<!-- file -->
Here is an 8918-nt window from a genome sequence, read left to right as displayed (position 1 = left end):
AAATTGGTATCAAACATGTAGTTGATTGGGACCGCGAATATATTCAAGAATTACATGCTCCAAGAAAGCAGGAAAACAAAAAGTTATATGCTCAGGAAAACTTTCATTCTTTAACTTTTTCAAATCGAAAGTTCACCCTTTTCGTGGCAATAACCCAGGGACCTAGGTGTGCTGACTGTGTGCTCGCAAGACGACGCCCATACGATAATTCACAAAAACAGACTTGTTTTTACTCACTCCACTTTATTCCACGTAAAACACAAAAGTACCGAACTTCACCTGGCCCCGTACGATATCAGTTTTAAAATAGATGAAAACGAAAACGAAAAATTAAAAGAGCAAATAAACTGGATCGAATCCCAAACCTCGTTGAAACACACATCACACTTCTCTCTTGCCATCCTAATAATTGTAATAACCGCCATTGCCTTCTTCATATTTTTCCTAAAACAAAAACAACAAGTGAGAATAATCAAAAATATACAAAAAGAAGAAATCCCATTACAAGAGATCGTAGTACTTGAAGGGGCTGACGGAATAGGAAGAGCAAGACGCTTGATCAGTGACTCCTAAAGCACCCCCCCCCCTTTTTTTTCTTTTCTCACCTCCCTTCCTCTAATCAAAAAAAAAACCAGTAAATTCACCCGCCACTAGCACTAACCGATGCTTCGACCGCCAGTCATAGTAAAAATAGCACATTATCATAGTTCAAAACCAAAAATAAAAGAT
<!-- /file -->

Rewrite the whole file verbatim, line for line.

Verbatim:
Here is an 8918-nt window from a genome sequence, read left to right as displayed (position 1 = left end):
AAATTGGTATCAAACATGTAGTTGATTGGGACCGCGAATATATTCAAGAATTACATGCTCCAAGAAAGCAGGAAAACAAAAAGTTATATGCTCAGGAAAACTTTCATTCTTTAACTTTTTCAAATCGAAAGTTCACCCTTTTCGTGGCAATAACCCAGGGACCTAGGTGTGCTGACTGTGTGCTCGCAAGACGACGCCCATACGATAATTCACAAAAACAGACTTGTTTTTACTCACTCCACTTTATTCCACGTAAAACACAAAAGTACCGAACTTCACCTGGCCCCGTACGATATCAGTTTTAAAATAGATGAAAACGAAAACGAAAAATTAAAAGAGCAAATAAACTGGATCGAATCCCAAACCTCGTTGAAACACACATCACACTTCTCTCTTGCCATCCTAATAATTGTAATAACCGCCATTGCCTTCTTCATATTTTTCCTAAAACAAAAACAACAAGTGAGAATAATCAAAAATATACAAAAAGAAGAAATCCCATTACAAGAGATCGTAGTACTTGAAGGGGCTGACGGAATAGGAAGAGCAAGACGCTTGATCAGTGACTCCTAAAGCACCCCCCCCCCTTTTTTTTCTTTTCTCACCTCCCTTCCTCTAATCAAAAAAAAAACCAGTAAATTCACCCGCCACTAGCACTAACCGATGCTTCGACCGCCAGTCATAGTAAAAATAGCACATTATCATAGTTCAAAACCAAAAATAAAAGAT